PGA Tour engages agency for return of China series

The PGA Tour has signed a long-term partnership with Chinese agency Shankai Sports that will aid the return of its PGA Tour China Series next year.

Having announced in October that the developmental series would return in 2018 after a year’s hiatus, the PGA Tour has now engaged Shankai for a 20-year period from 2018. The PGA Tour China Series was held from 2014 through 2016 and will resume with qualifying schools next month.

Beijing-based Shankai will manage the day-to-day operations of the series in partnership with the PGA Tour. The Series will continue to reward the top five on its money list with membership of the Web.com Tour, the path to the PGA Tour, and with additional benefits for the next 15 players.

After 12 events in its first two years and 13 in 2016, PGA Tour China’s 2018 series will feature 14 events with purses of RMB1.5m (€195,000/$226,000), 25 per cent higher than in the first three years.

Shankai has also announced it is embarking on its new venture boosted by a RMB300m investment from private equity firms Yao Capital and IDG Capital.

Hong Li, chairwoman and co-founder of Shankai Sports, which also has offices in Lausanne and Zurich in Switzerland, said: “Working with PGA Tour China and managing the series as part of the path to the PGA Tour is a huge responsibility and one we’re determined to fulfil. Shankai Sports has worked with many of the world’s leading sports organisations and we always feel a duty to do our best and help raise the profile of sport in China.

“Operating the PGA Tour Series-China is a major undertaking and we’re delighted to be starting this new era with the backing of major financial players like Yao Capital and IDG Capital, who have vast experience of supporting companies with potential for major growth.”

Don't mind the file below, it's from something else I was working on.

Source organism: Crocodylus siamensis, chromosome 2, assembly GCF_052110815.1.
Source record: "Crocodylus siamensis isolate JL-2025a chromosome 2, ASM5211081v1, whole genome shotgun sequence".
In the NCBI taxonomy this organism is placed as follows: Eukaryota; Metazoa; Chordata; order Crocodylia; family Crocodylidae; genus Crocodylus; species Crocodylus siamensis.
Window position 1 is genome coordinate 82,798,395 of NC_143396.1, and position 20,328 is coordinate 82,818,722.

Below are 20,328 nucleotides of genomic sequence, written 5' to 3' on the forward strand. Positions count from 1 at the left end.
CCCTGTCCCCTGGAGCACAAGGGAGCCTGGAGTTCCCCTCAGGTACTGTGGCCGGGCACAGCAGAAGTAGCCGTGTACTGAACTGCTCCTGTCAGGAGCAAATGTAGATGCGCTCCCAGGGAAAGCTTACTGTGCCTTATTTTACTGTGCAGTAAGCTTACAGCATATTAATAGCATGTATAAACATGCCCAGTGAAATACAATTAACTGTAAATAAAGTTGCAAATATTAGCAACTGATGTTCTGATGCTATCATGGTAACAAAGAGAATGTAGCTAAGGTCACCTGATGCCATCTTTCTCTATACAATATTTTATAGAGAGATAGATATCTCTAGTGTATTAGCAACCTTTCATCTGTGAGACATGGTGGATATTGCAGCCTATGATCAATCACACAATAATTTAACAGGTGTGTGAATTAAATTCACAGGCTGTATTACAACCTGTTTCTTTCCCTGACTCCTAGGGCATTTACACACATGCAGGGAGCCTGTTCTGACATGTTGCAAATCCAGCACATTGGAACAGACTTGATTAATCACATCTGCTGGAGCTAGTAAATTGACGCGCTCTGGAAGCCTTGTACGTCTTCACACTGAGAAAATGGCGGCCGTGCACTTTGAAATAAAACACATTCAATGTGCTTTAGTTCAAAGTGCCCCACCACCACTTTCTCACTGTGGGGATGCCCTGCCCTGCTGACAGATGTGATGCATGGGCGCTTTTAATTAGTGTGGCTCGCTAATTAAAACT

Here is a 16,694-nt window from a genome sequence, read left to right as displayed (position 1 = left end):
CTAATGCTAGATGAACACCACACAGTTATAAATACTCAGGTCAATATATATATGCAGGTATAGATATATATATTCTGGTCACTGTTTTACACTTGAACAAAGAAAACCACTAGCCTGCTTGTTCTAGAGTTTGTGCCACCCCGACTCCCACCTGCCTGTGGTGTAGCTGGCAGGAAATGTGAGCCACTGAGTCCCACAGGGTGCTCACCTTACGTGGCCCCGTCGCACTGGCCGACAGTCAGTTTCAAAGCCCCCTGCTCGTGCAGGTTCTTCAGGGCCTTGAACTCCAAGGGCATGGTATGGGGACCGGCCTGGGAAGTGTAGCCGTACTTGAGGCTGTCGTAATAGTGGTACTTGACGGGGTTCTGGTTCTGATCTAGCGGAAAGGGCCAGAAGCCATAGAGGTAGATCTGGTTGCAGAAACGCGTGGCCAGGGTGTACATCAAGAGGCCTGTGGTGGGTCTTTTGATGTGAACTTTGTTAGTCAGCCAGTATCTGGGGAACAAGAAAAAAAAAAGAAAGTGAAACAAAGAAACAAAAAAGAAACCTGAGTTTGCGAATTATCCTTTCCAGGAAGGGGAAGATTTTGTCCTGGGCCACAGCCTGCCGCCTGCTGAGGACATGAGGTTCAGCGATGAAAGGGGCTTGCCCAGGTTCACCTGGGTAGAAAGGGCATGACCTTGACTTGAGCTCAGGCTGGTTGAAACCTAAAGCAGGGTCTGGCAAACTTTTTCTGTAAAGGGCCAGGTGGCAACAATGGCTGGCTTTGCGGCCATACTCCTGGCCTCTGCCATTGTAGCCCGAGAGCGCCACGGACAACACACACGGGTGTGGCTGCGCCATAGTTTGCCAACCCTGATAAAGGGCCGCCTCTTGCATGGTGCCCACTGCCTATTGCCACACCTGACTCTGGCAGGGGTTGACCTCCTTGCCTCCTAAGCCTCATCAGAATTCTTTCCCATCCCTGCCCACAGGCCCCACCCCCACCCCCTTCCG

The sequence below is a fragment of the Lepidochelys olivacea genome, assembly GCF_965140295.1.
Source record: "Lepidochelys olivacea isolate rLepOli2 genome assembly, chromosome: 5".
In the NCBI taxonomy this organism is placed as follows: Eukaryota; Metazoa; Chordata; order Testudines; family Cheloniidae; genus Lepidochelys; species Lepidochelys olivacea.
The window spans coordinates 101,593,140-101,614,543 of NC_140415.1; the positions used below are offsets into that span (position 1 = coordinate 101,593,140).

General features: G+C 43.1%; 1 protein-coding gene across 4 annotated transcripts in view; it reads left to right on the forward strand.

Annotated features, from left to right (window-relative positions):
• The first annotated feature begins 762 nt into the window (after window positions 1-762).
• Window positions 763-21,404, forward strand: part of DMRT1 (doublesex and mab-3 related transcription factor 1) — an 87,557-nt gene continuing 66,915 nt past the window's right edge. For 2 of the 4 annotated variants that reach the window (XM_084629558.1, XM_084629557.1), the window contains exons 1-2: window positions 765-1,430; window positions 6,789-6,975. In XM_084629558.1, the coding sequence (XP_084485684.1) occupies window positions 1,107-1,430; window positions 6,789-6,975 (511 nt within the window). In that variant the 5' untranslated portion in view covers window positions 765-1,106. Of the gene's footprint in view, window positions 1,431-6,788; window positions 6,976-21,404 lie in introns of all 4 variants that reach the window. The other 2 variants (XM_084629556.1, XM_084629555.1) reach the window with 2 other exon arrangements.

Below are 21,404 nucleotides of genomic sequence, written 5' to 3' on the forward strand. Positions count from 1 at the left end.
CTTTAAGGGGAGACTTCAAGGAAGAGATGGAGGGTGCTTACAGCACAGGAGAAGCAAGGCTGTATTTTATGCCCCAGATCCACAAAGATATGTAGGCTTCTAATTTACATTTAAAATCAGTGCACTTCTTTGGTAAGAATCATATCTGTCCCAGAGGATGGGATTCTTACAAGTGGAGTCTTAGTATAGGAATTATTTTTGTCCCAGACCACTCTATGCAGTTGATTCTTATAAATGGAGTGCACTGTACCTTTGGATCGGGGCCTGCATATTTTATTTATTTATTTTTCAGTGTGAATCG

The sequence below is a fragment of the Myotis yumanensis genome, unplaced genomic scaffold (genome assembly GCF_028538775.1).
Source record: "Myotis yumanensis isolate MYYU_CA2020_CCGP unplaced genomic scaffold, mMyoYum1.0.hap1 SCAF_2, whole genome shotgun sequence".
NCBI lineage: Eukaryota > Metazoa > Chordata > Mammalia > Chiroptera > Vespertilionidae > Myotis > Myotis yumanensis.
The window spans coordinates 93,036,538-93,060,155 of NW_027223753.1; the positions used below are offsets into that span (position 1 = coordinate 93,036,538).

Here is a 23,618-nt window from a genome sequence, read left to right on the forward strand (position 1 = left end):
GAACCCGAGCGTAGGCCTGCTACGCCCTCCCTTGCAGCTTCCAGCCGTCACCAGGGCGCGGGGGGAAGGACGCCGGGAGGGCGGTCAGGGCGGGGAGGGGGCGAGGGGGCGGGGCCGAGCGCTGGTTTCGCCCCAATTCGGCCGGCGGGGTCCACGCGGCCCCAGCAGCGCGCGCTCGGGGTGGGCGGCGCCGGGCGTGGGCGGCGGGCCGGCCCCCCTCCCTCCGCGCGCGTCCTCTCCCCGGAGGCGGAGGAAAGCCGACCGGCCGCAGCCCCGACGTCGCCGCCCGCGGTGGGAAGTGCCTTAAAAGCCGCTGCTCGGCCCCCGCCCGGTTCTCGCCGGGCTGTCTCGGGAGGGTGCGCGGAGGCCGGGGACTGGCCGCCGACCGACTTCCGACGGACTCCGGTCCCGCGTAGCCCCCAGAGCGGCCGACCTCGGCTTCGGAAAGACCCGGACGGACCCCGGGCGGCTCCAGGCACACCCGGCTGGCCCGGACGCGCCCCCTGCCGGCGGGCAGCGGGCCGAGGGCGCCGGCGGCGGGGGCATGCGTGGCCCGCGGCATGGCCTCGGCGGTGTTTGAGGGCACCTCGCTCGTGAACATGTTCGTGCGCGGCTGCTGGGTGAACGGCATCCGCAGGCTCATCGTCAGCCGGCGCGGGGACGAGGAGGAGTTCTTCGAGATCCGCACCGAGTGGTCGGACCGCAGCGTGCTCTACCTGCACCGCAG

The Reuters news agency said Shankai will pay an undisclosed sum to the PGA Tour to operate its China series. The resurrection of the series comes after a period in which the golf market in China has stagnated amid a state crackdown on corruption in sport.

In January, China’s government ordered the closure of more than 100 golf courses in a multi-year campaign launched in 2011 to address illegal development in the sector. The PGA Tour has also faced issues in the country after its three-year partnership with the China Golf Association expired in 2016.

“We had some differences of opinions, tried to work through those, and decided to reform and reorganise,” PGA Tour Greater China managing director Greg Gilligan told Reuters. He added that the decision to bring in Shankai was driven by “the size of the opportunity and the complexity of doing things here [in China]”.